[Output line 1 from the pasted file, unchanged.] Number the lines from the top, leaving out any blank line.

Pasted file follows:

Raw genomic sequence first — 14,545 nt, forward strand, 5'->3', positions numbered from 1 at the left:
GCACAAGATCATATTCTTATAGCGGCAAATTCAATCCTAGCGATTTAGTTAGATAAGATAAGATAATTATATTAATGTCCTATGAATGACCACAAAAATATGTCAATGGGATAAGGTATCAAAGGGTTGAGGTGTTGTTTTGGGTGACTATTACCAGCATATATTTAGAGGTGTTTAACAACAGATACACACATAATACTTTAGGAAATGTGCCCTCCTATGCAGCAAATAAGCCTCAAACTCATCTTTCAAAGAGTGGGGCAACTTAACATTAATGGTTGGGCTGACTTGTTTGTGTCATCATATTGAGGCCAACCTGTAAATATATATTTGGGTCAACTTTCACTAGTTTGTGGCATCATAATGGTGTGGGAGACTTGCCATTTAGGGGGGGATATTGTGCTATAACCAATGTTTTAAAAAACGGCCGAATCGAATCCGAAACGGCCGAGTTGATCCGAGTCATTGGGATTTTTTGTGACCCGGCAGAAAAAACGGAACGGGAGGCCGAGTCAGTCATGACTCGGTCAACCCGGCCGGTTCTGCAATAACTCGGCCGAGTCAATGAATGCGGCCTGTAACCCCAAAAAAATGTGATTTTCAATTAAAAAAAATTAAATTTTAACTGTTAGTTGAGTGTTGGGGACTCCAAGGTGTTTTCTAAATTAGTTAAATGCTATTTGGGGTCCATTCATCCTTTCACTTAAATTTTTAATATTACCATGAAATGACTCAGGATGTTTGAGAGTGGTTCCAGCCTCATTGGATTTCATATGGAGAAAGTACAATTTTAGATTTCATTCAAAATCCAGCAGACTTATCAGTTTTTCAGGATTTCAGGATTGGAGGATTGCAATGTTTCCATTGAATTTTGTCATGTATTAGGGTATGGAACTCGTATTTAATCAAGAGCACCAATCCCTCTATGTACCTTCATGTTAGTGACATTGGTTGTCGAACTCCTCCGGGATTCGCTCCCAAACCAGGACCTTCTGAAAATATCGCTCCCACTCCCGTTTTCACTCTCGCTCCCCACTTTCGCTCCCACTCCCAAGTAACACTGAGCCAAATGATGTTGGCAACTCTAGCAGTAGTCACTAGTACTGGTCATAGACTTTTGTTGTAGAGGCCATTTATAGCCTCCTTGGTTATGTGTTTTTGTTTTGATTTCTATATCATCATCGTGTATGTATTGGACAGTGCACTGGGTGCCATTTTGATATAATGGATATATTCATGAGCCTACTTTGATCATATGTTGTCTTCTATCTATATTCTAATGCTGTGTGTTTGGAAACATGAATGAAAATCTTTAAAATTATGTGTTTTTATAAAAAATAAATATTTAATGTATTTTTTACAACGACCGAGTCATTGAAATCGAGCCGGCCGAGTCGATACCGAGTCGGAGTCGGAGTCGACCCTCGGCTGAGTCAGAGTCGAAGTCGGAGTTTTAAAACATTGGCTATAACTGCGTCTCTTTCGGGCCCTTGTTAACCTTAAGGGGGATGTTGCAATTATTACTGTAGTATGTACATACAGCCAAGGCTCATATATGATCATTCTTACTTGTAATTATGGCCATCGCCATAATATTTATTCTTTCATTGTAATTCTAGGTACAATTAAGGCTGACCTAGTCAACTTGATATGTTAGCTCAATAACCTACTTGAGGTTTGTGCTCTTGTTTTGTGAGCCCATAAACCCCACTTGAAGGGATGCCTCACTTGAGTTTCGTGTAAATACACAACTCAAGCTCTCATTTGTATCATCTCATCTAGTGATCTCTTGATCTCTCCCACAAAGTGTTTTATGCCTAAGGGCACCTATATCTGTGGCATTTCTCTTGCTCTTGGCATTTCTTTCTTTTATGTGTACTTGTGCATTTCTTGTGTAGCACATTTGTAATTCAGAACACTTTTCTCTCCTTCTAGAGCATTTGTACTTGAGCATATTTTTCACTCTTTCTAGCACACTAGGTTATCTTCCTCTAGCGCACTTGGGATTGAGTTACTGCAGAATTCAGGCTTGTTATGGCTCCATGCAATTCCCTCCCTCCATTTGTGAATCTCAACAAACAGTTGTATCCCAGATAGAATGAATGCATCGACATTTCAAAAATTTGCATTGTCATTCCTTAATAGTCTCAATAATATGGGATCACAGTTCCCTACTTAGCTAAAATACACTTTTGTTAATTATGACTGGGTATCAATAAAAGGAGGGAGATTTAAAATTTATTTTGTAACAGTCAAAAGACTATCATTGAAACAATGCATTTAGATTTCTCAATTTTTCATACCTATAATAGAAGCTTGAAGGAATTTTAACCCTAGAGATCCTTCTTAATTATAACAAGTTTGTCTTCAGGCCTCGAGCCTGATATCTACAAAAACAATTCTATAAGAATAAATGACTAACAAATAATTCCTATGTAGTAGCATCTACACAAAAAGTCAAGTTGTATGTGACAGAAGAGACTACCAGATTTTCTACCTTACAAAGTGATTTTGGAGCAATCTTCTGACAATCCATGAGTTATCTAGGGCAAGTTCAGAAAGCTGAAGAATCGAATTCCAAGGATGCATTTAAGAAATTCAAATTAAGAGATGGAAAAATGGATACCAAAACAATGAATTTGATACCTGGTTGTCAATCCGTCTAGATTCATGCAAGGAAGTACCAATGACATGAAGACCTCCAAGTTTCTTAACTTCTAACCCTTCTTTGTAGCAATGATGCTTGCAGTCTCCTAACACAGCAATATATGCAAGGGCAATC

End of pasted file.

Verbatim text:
Raw genomic sequence first — 14,545 nt, forward strand, 5'->3', positions numbered from 1 at the left: